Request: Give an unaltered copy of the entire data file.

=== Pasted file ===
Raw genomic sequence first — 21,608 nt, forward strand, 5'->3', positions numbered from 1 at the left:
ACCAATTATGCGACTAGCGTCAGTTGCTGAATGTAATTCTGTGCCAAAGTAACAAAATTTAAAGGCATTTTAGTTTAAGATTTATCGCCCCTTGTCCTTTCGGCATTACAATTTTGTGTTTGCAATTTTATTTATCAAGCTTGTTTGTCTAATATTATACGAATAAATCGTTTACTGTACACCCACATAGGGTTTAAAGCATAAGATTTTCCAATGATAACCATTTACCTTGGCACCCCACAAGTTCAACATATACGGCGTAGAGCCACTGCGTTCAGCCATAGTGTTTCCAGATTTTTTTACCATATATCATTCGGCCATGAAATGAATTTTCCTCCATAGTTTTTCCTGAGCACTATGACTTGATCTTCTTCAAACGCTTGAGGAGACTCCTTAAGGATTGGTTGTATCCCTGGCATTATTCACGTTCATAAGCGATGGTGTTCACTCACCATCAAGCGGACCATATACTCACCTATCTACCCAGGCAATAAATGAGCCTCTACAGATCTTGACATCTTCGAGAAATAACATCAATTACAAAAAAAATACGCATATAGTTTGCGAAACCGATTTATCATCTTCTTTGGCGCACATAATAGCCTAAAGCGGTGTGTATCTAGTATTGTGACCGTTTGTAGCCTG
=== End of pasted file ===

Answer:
Raw genomic sequence first — 21,608 nt, forward strand, 5'->3', positions numbered from 1 at the left:
ACCAATTATGCGACTAGCGTCAGTTGCTGAATGTAATTCTGTGCCAAAGTAACAAAATTTAAAGGCATTTTAGTTTAAGATTTATCGCCCCTTGTCCTTTCGGCATTACAATTTTGTGTTTGCAATTTTATTTATCAAGCTTGTTTGTCTAATATTATACGAATAAATCGTTTACTGTACACCCACATAGGGTTTAAAGCATAAGATTTTCCAATGATAACCATTTACCTTGGCACCCCACAAGTTCAACATATACGGCGTAGAGCCACTGCGTTCAGCCATAGTGTTTCCAGATTTTTTTACCATATATCATTCGGCCATGAAATGAATTTTCCTCCATAGTTTTTCCTGAGCACTATGACTTGATCTTCTTCAAACGCTTGAGGAGACTCCTTAAGGATTGGTTGTATCCCTGGCATTATTCACGTTCATAAGCGATGGTGTTCACTCACCATCAAGCGGACCATATACTCACCTATCTACCCAGGCAATAAATGAGCCTCTACAGATCTTGACATCTTCGAGAAATAACATCAATTACAAAAAAAATACGCATATAGTTTGCGAAACCGATTTATCATCTTCTTTGGCGCACATAATAGCCTAAAGCGGTGTGTATCTAGTATTGTGACCGTTTGTAGCCTG